Branstad hit on his familiar themes of making teacher salary and career options the centerpiece of his educational agenda in the upcoming legislative session. The governor also said he wants to see an expansion of online learning opportunities, tuition reimbursement for students who take on tough-to-fill career majors and make sure that student achievement is part of teacher evaluations.
The governor was light on details — those are expected to come out after his Condition of the State address next week — but said business groups not only can, but need to push for education reform.
“The quality of our education system will determine the quality of the state’s future work force,” Branstad said.
Branstad spoke to more than 150 business and education officials during the Greater Des Moines Partnership’s Summit for Education.
The keynote speaker was Brandon Busteed, executive director of Gallup Education who studies and synthesizes data related to primary, secondary and higher education.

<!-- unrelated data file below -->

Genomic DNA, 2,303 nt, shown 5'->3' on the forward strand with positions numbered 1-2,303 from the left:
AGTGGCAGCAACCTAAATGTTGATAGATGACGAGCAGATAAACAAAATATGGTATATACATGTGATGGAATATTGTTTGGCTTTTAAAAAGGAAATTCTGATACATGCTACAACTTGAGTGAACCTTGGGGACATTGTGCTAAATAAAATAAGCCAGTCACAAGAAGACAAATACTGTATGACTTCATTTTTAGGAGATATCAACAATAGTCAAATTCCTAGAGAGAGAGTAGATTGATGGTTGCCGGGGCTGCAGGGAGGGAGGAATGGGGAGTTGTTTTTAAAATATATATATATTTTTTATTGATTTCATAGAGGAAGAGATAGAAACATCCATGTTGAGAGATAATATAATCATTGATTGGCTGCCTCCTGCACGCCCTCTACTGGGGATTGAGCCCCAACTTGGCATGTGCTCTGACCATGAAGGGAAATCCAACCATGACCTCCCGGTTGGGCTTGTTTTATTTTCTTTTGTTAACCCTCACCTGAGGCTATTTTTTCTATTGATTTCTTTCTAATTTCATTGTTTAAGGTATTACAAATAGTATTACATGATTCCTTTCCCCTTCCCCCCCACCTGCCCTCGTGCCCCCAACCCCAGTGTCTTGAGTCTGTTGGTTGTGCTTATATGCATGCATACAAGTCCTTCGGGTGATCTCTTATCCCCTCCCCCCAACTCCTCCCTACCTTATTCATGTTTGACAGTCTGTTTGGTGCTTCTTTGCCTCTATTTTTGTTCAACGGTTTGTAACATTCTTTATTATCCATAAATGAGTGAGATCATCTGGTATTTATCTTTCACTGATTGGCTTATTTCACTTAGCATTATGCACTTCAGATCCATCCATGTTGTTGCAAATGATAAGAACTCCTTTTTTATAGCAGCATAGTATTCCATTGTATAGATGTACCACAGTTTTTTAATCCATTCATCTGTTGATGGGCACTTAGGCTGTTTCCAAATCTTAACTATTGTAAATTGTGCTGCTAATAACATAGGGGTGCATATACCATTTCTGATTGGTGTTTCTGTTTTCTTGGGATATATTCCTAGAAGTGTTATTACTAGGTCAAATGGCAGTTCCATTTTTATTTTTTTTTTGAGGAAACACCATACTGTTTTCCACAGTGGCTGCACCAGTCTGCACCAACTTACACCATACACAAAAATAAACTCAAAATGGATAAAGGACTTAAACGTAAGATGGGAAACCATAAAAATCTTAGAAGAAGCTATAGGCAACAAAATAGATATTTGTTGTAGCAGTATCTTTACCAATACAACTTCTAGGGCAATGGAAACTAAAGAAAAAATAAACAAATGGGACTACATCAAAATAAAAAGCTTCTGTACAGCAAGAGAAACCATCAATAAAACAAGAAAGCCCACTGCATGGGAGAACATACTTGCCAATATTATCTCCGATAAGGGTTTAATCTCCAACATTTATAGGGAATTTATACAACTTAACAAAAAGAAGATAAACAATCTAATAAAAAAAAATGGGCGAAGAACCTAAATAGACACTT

Busteed praised Branstad’s efforts to create different career tracks for teachers, which Busteed said is one way to make work more rewarding for people.
Busteed also criticized an over-reliance on standardized tests, which he can be valuable, but should make up only one-third of the overall measure of a student’s success.
“There’s actually a negative correlation between standardized testing and entrepreneurship,” Busteed said as he pointed to one of several data slides he used for his presentation.
Department of Education Director Jason Glass said the administration hasn’t emphasized standardized tests.
“We’ve emphasized better tests,” he said. “I think Brandon is clear that standardized assessments are useful and they have a purpose, but they also have limitations. We recognize that.”